Posted tagged ‘hurricane sandy’

Hurricane Sandy Report: Flying Point Road, Long Island Update

October 30, 2012

Flying Point Beach signpost, September 2012. Photo: Melissa Cooper

The YouTube video below was filmed yesterday, presumably in the early hours of Hurricane Sandy. It shows Flying Point Road in Water Mill, Long Island, from a vantage point very close to my family house, where my brother has weathered the storm.

Our house sits just before the curve in the road where the filmmaker’s car sits. On the near side of the curve, the bay laps the shore and there is a small stretch of land between the bay and the road to absorb its overflow. On the far side of the curve,, the bay is contained by a small retaining wall. The road is wider here, but there is no shore.

Mecox Bay, Water Mill, NY in calmer days. Photo: Melissa Cooper

This is where people park their cars on the side of the road to fish for crabs.

Crabbing in Mecox Bay in September 2012. Photo: Melissa Cooper

When we first started coming to our house in the mid-1960s (Well, it was Mr. Jennings’s house then), there was only one other house visible on the road between us and Flying Point Beach, maybe two. Today, there are many, even on the bay side. But the old farmers knew what they were doing in not building closer to the water. Yesterday, beyond this curve, the road was completely submerged as Hurricane Sandy pushed vast amounts of water from the ocean into the little skillet of Mecox Bay.

Here is a terrific photo taken a little further down the road between our house and the ocean, at approximately 11 am Monday. The roadside and retaining wall break off briefly for this little stretch of shoreline.

Photo: Austin Handler; SouthamptonPatch.com

I believe that stretch of land and water usually looks like this. Note the fence on the right in both photos.

Crabbing on Flying Point Road in early summer 2012. Photo: Melissa Cooper

The road stretches half a mile from the curve to Flying Point Beach. Just before the road rises to the beach parking lot, it makes a sharp left and runs another half mile straight out to the beach we call “the far beach.”  This morning, the road to the beach remained under water. My brother hitched a ride to the far beach on a huge flat-bed truck that was going to check on damage; his own car would never have made it. On nearby Luther Drive, about 100 feet in from the road, he spotted a 12-foot plastic jet ski dock that belonged, my brother was informed, to people living on the far side of Mecox Bay.

At the far beach, the ocean had pushed vast amounts of water into the bay, and flooded all the way up to the road.  The beach is now completely flat, no slope at all.  My brother described lines of breaking wines reaching to the horizon. The ones breaking on shore were six or seven feet high, but the ones farthest out near the horizon rose up over the water like a house, maybe twelve or thirteen feet high. We’ve been watching the ocean in storms all our lives, but my brother says he has ever seen anything remotely like this.

I’m writing from NYC, so I don’t have any photos of my own to show the wild transformations wrought by Sandy. Instead, I’ll show you another photo of beautiful little Mecox Bay, as it often appears.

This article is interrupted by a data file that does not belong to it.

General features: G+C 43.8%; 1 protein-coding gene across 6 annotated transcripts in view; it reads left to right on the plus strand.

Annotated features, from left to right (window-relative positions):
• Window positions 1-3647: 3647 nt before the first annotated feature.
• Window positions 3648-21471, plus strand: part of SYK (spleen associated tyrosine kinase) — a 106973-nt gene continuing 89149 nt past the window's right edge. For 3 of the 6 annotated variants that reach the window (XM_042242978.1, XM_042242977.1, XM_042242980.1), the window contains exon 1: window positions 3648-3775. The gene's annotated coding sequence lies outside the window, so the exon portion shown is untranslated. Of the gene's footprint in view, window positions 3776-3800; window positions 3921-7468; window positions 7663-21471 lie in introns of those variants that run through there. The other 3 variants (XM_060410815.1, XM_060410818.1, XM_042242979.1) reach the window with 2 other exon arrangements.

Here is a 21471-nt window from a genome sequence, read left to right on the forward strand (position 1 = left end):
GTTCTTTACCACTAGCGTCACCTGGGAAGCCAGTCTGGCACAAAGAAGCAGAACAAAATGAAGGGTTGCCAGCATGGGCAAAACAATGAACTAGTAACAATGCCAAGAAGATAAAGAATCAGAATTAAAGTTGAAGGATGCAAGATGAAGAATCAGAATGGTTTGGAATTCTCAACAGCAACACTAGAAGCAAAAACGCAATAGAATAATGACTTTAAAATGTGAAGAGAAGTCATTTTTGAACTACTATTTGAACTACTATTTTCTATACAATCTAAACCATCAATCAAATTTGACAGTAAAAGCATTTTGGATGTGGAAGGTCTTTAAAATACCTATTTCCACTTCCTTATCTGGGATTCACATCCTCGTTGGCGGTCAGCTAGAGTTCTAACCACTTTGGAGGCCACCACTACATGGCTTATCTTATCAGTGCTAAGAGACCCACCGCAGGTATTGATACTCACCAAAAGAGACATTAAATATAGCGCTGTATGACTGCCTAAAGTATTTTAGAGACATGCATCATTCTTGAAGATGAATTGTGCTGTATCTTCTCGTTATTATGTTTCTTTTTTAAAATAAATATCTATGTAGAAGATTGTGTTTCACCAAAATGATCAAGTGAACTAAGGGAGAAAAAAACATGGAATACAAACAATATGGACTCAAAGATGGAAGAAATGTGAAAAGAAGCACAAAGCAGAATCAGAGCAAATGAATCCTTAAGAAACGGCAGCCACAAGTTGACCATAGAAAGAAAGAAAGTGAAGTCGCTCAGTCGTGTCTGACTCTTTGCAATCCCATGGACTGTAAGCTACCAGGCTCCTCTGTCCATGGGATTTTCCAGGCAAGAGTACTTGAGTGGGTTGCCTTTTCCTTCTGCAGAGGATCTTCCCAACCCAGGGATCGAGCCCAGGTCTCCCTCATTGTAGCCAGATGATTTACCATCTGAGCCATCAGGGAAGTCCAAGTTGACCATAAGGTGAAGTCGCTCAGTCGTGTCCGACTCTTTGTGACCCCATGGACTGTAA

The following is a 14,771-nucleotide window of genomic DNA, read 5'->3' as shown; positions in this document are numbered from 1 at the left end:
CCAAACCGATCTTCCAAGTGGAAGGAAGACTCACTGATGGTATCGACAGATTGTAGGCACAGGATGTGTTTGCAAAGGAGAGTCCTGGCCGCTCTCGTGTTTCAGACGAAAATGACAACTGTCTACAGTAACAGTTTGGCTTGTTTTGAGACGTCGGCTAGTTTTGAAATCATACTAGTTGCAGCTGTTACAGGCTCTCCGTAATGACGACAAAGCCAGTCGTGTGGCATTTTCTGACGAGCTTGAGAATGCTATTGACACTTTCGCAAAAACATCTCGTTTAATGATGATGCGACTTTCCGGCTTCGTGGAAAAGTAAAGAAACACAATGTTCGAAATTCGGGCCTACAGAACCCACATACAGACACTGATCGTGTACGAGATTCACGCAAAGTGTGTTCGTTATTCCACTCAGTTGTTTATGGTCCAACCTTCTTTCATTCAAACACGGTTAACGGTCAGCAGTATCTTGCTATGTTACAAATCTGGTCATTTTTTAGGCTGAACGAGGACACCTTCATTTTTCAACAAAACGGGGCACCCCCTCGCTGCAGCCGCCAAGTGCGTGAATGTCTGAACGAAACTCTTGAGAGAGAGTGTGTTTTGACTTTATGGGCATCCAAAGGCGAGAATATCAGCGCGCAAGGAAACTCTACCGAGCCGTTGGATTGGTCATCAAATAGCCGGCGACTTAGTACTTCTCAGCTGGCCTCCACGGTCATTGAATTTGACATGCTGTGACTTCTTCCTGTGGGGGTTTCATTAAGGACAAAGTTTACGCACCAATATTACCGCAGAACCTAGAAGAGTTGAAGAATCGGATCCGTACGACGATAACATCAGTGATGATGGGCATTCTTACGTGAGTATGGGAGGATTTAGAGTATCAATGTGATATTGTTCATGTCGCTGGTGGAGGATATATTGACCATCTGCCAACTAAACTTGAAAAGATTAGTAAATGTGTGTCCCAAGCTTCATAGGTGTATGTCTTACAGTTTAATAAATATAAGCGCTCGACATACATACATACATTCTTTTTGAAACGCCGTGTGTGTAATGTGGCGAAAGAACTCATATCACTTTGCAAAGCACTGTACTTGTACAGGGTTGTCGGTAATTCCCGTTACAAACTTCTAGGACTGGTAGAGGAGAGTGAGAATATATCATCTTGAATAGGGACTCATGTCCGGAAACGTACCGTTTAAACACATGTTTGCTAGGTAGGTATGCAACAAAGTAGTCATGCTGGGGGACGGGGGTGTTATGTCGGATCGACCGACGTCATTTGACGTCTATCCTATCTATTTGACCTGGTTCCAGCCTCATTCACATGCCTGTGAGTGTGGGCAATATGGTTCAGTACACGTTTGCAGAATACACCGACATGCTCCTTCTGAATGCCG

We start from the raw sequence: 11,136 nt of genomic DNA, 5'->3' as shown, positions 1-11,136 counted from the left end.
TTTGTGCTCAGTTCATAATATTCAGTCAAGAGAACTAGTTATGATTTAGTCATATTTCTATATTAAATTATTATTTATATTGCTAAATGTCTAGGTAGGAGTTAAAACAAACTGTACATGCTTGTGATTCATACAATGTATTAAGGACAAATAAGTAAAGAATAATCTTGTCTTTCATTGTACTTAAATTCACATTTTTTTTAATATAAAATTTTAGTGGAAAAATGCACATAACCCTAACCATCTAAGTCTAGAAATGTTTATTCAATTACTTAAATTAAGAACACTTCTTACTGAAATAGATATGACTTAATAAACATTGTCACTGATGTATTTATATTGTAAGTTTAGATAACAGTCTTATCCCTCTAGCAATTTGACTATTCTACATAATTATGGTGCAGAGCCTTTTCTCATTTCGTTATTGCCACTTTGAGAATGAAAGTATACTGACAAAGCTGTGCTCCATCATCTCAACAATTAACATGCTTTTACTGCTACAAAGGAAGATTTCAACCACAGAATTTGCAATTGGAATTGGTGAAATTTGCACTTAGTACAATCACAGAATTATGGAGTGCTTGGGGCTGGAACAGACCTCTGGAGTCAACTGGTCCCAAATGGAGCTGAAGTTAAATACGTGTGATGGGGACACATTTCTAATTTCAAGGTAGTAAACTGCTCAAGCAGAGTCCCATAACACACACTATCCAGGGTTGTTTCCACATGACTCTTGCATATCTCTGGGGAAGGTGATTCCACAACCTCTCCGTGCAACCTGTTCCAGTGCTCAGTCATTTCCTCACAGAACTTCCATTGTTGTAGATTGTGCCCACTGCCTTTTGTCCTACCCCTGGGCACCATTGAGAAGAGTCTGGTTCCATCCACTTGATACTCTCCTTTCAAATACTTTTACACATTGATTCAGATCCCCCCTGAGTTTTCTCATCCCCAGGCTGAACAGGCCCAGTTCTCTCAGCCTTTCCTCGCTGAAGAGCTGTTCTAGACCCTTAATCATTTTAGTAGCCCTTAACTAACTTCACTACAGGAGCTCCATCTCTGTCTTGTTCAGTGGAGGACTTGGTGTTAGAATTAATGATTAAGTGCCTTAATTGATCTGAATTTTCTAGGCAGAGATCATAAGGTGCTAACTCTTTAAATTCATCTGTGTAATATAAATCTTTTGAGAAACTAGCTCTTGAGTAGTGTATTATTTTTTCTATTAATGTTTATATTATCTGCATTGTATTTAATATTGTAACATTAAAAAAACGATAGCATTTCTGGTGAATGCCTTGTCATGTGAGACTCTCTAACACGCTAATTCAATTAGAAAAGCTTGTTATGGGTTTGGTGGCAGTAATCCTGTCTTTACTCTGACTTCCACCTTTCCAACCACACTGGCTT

Heron at sunset in Mecox Bay, March 2012. Photo: Melissa Cooper

I hope the herons, egrets, swans, ducks and all the other birds and animals have weathered the storm safely,

Hurricane Sandy Update: NYC and Long Island

October 29, 2012

Yikes. It’s dark now on 108th Street.

Abstract New York: the view outside my window.

The wind is howling outside, sounding sometimes like a giant, ravenous beast and other times like a huge engine being revved to the limits of its capacity. Mysterious loose cables are banging around outside the windows, making me a little nervous.

But we are warm and, we presume, safe inside.

Meanwhile, one of my brothers is riding out the storm in our family house on Long Island, a scant half-mile from the ocean and directly across the road from little Mecox Bay. In calmer days, the bay looks like this.

But today my brother reported that sheet of rosy glass was more like a miniature ocean cauldron of seething foam.

He also said that six to seven foot waves were breaking on the beach, that the ocean was pushing a powerful river of water into the bay,  and that the road to the ocean was under two feet of water.  This was hours and hours ago.

Browsing storm coverage on the web, we discovered photos, taken this morning, that looked familiar. We realized they are photos of our bay and our road, plastered all over the web! I know I shouldn’t use these without permission, but hey, it’s my road, and I can’t resist.

I can’t find attribution for this photograph, although I believe it, like the subsequent ones, from Reuters.  Click to go to Boston Globe, where I found it.

Here’s another photo of the same stretch of road, also from many hours ago.

Lucas Jackson/Reuters

I don’t know which beach the photo below is, but my brother described the same scene of destroyed dune fencing all over Flying Point Beach and the beach we call “the far beach.”

Southampton area beach. Photo: Reuters

Later in the day, my intrepid brother drove to the Shinnecock Canal. On the way, he saw a red fox, and on the way back, he spotted another. He described the first fox as seeming “upset.” When my brother stopped the car, the fox seemed about to approach but thought better of it.  The second, larger fox was  “bounding happily” across the road into the now-flooded marshy area. Seeing two foxes in the middle of the day seems unusual to me – I wonder if they were looking for food or better shelter before the worst of the storm.